Blog Post

What if Redstone ‘Googled’ Murdoch?

(Editor’s Note: The following piece was co-authored with Scott Karp, editor of Publishing 2.0.)

One by one, the big media companies and the Internet giants have started to ante up for the big poker game over the future of the video content business. Google started it all with its acquisition of YouTube. Then GE’s NBC-Universal and Rupert Murdoch’s News Corp responded by joining forces to create “NewCo,” which Comcast, the country’s largest cable company, also just joined.

Sumner Redstone’s CBS followed with the announcement of their own independent distribution initiative, called the “CBS Interactive Audience Network.” Standing alongside these big media giants are all the biggest Internet portals, including Yahoo!, AOL, and MSN. What has essentially happened, in a very short period, is that most of the existing Internet and media establishment have lined up on one side of the fence in support of each other, all against GooTube!

Amidst all this reshuffling and realignment, the one player who’s probably in the most interesting position is Redstone. One reason is that Redstone controls not only CBS, but also Viacom/MTV. The other reason is the long-standing media mogul rivalry between him and Rupert Murdoch. This rivalry turned particularly bitter after Murdoch outfoxed Redstone in the bid to buy MySpace nearly two years ago. Given that MySpace has proven to be the next MTV, it’s no secret that Redstone took it all pretty personally.

Fortunately for Redstone, sometimes revenge is a meal best served cold. Since the MySpace deal, the industry-wide realignment around digital video has reshaped the playing field. Although Redstone’s Viacom has also taken the requisite anti-GooTube steps of sending massive take-down notices and going as far as filing a $1 Billion copyright infringement lawsuit, Viacom has yet to fully stand next to its big media brothers on their side of the digital video fence, as his CBS has. And given that Redstone has hedged his bet with CBS, it leaves him open to an intriguing and completely counterintuitive option for Viacom — to jump the fence and form a major strategic alliance with Google instead.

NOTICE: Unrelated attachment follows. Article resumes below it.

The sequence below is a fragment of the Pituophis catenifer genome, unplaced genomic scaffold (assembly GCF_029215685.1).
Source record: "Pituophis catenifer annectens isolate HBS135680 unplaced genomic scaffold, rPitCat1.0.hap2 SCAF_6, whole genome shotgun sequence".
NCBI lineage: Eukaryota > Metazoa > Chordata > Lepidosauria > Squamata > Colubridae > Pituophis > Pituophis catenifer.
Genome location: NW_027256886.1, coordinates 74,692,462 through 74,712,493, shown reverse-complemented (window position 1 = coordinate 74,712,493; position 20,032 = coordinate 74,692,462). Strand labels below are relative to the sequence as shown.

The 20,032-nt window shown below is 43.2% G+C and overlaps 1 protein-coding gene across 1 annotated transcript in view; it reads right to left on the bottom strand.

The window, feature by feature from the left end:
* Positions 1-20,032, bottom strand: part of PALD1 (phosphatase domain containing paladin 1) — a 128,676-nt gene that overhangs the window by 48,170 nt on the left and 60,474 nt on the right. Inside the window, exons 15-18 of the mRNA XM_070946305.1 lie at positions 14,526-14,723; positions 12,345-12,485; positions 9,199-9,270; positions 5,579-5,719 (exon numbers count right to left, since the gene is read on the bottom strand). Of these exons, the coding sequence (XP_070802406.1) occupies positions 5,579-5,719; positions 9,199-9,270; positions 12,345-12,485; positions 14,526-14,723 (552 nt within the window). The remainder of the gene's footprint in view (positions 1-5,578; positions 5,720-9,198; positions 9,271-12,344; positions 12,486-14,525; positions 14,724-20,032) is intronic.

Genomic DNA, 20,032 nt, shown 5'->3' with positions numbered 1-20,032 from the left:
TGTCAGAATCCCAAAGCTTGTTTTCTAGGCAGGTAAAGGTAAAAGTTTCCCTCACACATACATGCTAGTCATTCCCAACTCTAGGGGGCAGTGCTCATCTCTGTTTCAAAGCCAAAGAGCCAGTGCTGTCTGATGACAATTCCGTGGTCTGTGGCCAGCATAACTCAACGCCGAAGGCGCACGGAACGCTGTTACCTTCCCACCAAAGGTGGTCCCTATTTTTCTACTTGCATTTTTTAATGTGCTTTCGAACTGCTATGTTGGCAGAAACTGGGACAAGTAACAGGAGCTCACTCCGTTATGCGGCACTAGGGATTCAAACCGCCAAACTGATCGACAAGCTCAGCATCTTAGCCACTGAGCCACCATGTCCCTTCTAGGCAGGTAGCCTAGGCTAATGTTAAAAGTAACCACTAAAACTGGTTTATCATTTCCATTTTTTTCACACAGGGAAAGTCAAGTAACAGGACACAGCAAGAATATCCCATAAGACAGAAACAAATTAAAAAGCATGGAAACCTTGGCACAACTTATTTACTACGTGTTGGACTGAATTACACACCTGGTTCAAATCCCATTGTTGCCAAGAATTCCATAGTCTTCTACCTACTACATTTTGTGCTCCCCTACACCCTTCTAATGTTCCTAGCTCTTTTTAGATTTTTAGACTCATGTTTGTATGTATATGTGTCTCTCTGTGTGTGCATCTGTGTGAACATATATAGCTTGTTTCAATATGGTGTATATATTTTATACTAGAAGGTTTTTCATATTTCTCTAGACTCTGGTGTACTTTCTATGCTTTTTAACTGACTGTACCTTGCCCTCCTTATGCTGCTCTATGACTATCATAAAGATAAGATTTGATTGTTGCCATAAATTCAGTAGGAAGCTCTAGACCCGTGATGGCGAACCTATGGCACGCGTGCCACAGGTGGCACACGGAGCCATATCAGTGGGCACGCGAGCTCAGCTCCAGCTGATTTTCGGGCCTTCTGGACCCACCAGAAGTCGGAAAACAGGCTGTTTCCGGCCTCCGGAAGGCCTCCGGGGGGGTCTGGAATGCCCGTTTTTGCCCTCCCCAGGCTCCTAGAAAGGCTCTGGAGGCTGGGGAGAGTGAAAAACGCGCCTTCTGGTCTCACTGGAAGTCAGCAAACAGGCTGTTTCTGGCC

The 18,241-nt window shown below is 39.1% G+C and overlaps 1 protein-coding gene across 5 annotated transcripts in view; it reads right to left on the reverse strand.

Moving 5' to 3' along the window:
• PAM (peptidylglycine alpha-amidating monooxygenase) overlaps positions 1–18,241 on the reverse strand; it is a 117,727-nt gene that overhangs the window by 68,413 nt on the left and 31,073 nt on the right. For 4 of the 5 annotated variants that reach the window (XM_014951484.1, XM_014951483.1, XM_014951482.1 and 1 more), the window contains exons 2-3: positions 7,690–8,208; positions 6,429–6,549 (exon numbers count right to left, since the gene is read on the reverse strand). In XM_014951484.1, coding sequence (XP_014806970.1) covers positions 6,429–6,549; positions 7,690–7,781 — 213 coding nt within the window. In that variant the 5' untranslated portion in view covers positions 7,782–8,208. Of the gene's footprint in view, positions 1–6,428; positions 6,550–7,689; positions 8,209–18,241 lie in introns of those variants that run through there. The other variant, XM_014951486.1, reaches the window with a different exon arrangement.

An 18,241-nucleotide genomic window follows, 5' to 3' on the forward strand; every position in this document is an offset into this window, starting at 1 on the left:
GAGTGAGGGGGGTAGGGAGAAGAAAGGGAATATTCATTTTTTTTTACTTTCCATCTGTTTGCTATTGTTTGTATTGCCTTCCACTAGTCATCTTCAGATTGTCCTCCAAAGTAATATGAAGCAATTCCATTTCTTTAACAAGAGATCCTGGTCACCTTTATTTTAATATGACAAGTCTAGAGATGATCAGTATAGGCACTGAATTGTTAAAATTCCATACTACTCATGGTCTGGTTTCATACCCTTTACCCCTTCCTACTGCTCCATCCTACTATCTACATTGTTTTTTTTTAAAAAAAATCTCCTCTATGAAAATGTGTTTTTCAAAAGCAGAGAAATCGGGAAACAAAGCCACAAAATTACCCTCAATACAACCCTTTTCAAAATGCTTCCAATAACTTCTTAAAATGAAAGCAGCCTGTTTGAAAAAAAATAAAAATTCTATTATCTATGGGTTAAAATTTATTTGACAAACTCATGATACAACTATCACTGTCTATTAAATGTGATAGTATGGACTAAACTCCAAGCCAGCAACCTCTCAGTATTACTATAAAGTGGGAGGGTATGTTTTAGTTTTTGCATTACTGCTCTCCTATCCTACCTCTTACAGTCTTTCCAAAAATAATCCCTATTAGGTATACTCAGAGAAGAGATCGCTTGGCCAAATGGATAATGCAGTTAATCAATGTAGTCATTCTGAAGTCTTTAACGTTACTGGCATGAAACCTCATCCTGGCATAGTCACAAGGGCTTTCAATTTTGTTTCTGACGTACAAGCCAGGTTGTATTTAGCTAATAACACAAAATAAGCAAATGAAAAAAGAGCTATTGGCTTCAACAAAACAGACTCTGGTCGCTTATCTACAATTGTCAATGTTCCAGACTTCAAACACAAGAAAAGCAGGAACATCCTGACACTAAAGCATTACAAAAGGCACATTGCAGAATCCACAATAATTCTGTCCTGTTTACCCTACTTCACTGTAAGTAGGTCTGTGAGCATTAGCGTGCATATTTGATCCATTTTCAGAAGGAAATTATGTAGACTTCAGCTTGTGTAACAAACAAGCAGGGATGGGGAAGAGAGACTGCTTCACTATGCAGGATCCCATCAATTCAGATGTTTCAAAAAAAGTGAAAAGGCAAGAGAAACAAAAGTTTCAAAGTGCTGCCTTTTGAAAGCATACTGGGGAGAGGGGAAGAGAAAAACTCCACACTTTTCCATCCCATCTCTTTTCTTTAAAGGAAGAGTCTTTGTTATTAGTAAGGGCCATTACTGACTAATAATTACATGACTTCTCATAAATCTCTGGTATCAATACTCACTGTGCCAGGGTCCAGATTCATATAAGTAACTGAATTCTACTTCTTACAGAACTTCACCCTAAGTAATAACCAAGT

Our modest proposal is that Viacom/MTV should break ranks by striking a broad and comprehensive deal with Google to combine its vast video content libraries with the mass distribution might of YouTube and Google’s Adsense (which is the largest web content syndication network in the world and which Google is gearing up to distribute content alongside ads).

Why Google Needs Viacom
There’s a reason why the big media companies are aligning themselves around video distribution and not video content creationdistribution is all that matters. The battle for control of the digital video market is essentially a race to figure out how to efficiently allocate consumer attention, both through search and browsing/discovery.

Google search is the greatest platform for efficient allocation of attention in the history of media. But its text-based algorithms break down for video content. What Google lacks for the first time, in this new video space, is content. Unlike text content, most video content from major media companies does not exist on the open web, and even where it does, it is not easily “crawlable.” This is why Google acquired YouTube — because it needed an alternative way to aggregate and control the content. Without access to a big media company’s full body of content, Google is limited in its ability to learn what works with digital video distribution and monetization. Google is like a voraciously hungry computer — it needs input. That’s why GooTube was making such sweet revenue sharing offers with all of the major media companies. The less content Google has to work with, the less it can optimize — a salient lesson it learned from its dominance of the text-based web.